Ceramic flower vase with the central panel from Hieronymus Bosch's Garden of Earth painting on all sides. The central panel of the three panel triptych painting illustrates an assortment of nude figures, hybrid creatures, and a water glove which may represent paradise lost and the folly that ensues when sensory experiences are put ahead of moral behavior. Many have tried to interpret the inner workings of Bosch's mind. You too can admire his imagination and come to your own conclusions.
This desktop sized flower vase is suitable for several flower buds or a small flower arrangement.
- Measures: 7 in x 2.5 in W x 2.5 in D.
- Weighs 14 oz.
- Part of the Parastone Museum Gift Collection. VAS06JB.
- Four-color printing of a masterpiece painting.
- Comes with a color description card.
Hieronymus Bosch (+ 1516)
From an artistic point of view, the world famous brilliant forerunner of surrealism was in his day unique and radically different. Hieronymus (Jeroen for short) Bosch was born during the transition from the Middle Ages to the Renaissance in 's-Hertogenbosch, in the Duchy of Brabant. Bosch places visionary images in a hostile world full of mysticism with the conviction that the human being, due to its own stupidity and sinfulness, has become prey to the devil himself. He holds a mirror to the world with his cerebral irony and magical symbolism, sparing no one. He aims his mocking arrows equally well at the hypocrisy of the clergy as at the extravagance of the nobility and the immorality of the people. Hieronymus Bosch's style arises from the tradition of the book illumination (manuscript illustrations from the Middle Ages). The caricature representation of evil tones down its terrifying implications, but also serves as a defiant warning with a theological basis.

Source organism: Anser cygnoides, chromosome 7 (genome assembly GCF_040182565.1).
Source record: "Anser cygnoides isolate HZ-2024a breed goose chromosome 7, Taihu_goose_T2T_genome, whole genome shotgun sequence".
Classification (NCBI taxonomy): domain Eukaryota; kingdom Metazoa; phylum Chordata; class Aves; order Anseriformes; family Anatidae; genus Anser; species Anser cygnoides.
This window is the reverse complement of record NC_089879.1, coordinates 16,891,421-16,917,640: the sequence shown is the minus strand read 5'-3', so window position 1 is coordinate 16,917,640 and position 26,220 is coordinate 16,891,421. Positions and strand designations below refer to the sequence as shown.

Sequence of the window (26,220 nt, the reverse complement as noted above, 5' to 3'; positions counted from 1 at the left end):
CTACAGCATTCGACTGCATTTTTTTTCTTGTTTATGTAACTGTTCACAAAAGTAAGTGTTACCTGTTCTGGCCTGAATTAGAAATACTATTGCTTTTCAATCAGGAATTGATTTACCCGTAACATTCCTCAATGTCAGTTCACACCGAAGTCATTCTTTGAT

The Garden of Earthly Delights by Hieronymus Bosch shows us how we mortal souls, arisen from earthly paradise, are on our way to the atrocious ordeals of hell via our unchaste lives on earth. The dark painting on the closed panels shows the creation, surrounded by water, in accordance with medieval traditions.